Galway city coat of arms
Galway county coat of arms
Co. Galway (pronounced gall-way, not gal-way) is one of those places that you can get lost in and never come back. Stretching across one of the most harshly beautiful parts of the west coast of Ireland, Galway's distinctly Irish character comes across in its stark landscapes and rugged beaches, which are contrasted by the warm character of the Galwegian people.
Pine trees island on Derryclare Lake with Twelve Bens in background.
Beach near Ballyconnelly, Connemara, Galway
The county was named for its county town, Galway City, a notoriously artistic (read: hippy dippy) place. Small and walkable, Galway City has numerous artisanal cafes, local boutiques and quaint pubs, such as Tig Cóilí and the Crane, where music spills out onto the streets (and, sometimes, so do the drunk college students from NUI Galway).
Galway City streets, County Galway
The north part of Co. Galway is easily its most distinguishing region. Connemara is a rugged landscape marked by barren mountains, including the 12 Bens range, glassy lakes and sea air so fresh it stings your lungs. The best place to get a feel for the place is by hiking in Connemara National Park, which is also home to the county's native Connemara ponies. Just down the road, Kylemore Abbey, a 19th-century Benedictine monastery, is one of the most beautiful structures in Ireland.
Connemara Ponies, County Galway
Kylemore Abbey, located in Connemara, Co. Galway is a major tourist attraction in the West of Ireland. It offers woodland walks, garden tours, fascinating history and beautiful architecture
Connemara also comprises the largest Gaeltacht (Irish speaking) region in all of Ireland, with some 45,000 people, and this has given rise to a plethora of Irish language services coming out of Galway, including schools, a radio station (Raidió na Gaeltachta), a TV channel (TG4) and a newspaper (Foinse), all in Irish.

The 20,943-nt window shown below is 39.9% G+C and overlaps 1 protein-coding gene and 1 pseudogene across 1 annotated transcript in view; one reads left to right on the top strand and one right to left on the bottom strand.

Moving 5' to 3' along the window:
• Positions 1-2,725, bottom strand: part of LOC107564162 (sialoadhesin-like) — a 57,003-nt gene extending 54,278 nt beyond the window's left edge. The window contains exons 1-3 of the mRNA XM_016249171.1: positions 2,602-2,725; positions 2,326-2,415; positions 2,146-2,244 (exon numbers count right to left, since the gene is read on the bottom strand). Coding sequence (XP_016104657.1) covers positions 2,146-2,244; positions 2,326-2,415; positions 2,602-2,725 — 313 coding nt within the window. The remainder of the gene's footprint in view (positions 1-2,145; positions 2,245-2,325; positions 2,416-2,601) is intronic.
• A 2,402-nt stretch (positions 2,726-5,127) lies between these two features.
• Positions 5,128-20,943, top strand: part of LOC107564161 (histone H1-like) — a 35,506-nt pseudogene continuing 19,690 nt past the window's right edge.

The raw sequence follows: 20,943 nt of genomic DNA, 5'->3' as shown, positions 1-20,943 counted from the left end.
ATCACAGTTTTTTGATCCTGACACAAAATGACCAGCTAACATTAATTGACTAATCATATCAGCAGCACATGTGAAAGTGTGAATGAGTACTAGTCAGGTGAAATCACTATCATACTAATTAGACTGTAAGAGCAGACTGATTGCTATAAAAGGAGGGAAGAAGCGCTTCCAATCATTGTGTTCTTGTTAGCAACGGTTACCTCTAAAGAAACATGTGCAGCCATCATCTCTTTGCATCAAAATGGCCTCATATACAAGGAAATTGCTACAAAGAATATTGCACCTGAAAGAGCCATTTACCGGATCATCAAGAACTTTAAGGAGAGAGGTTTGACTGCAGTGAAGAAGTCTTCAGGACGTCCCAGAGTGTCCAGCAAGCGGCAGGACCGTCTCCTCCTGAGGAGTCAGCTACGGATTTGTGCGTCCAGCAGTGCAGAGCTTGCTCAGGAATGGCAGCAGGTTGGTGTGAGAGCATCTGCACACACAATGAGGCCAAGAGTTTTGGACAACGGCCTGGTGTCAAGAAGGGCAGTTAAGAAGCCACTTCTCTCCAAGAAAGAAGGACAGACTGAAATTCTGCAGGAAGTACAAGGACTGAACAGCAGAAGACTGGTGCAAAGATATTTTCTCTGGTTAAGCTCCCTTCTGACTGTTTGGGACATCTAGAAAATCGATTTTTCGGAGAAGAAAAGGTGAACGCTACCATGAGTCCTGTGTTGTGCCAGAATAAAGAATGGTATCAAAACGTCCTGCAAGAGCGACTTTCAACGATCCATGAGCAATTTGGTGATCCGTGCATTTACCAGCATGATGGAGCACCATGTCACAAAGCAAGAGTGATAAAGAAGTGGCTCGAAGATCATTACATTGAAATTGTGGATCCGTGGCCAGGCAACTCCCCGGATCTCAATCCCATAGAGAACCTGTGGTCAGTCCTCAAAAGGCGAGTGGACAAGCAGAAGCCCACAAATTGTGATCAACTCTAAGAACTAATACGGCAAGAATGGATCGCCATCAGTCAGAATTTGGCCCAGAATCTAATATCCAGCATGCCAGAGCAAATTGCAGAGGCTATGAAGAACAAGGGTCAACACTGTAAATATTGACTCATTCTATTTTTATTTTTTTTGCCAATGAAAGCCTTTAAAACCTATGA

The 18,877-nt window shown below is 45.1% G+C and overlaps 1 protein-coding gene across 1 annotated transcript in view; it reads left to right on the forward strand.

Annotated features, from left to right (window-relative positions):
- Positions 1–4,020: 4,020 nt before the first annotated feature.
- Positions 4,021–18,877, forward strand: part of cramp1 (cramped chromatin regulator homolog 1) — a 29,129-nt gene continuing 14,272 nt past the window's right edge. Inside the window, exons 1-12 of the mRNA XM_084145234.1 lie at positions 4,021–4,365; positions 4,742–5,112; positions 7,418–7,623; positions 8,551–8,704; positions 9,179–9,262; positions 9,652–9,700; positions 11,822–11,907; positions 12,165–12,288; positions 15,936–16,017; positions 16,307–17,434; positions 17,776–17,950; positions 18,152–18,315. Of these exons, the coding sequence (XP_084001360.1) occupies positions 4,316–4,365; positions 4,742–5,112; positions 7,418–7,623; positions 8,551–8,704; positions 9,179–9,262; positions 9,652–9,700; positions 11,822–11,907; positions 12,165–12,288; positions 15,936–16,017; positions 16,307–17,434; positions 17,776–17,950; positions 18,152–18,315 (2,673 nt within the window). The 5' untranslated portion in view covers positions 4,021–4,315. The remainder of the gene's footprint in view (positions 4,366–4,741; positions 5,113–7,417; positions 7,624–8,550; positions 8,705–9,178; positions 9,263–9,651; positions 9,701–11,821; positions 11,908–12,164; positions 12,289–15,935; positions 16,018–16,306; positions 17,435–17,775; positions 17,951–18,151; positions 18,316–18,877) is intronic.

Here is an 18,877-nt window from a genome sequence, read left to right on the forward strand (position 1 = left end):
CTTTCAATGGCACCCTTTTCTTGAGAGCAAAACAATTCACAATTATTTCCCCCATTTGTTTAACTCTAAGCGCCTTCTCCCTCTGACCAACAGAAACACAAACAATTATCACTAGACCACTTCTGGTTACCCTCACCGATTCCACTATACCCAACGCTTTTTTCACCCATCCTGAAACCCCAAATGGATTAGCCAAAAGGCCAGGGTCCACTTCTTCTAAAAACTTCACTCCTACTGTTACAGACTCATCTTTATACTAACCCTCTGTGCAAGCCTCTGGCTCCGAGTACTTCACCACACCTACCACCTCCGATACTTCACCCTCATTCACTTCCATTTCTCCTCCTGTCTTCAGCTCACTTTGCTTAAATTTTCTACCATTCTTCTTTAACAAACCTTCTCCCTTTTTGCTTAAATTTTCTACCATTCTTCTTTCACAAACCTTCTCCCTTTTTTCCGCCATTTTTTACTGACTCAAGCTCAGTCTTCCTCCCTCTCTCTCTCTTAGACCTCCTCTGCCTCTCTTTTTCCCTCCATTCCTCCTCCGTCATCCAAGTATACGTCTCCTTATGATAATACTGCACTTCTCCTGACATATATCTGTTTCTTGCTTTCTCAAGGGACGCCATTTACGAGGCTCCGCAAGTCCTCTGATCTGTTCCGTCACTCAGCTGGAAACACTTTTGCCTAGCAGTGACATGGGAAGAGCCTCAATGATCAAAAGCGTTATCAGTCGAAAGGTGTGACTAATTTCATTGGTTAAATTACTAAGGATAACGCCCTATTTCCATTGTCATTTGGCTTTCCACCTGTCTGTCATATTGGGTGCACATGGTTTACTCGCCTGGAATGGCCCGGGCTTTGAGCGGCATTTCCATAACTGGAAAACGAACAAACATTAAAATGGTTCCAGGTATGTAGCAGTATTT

Music and the arts are a way of life in Galway, with the Arts Festival and Early Music Festival held annually, while the Galway Oyster Festival each September is a good time to sample fresh seafood paired with Guinness. Likewise, the rich and posh come from all over Ireland each July to the Galway Races, where they wear funny hats and pretend to be British while watching horse races.
Oyster tray at the Galway International Oyster Festival
Technically, the most famous thing to come out of Galway was James Joyce's wife, Nora Barnacle. However, everyone knows that Galway's real contribution to Irish society is that great Steve Earle song, Galway Girl, which is featured on the Bulmers ads.
Two men harvesting turf near Leenaun, Galway.
Turf, known also as peat, is partially decomposed vegetable matter that locals use as a cheap (free) source of fuel for home heat.
Dun Aengus, Inis Mor, Aran Islands off the coast of Galway
Our team of researchers and genealogists at has put together the following '101-Must-Visit' locations and trips for you for Galway. We only pick the best locations to visit, dine in or stay at, and the best ancestral research resources we can find in that area. Enjoy!
...Galway is world class: you could spend a year here on holiday between its fun city and its fantastic Connemara countryside. Then spend another year visiting its islands!
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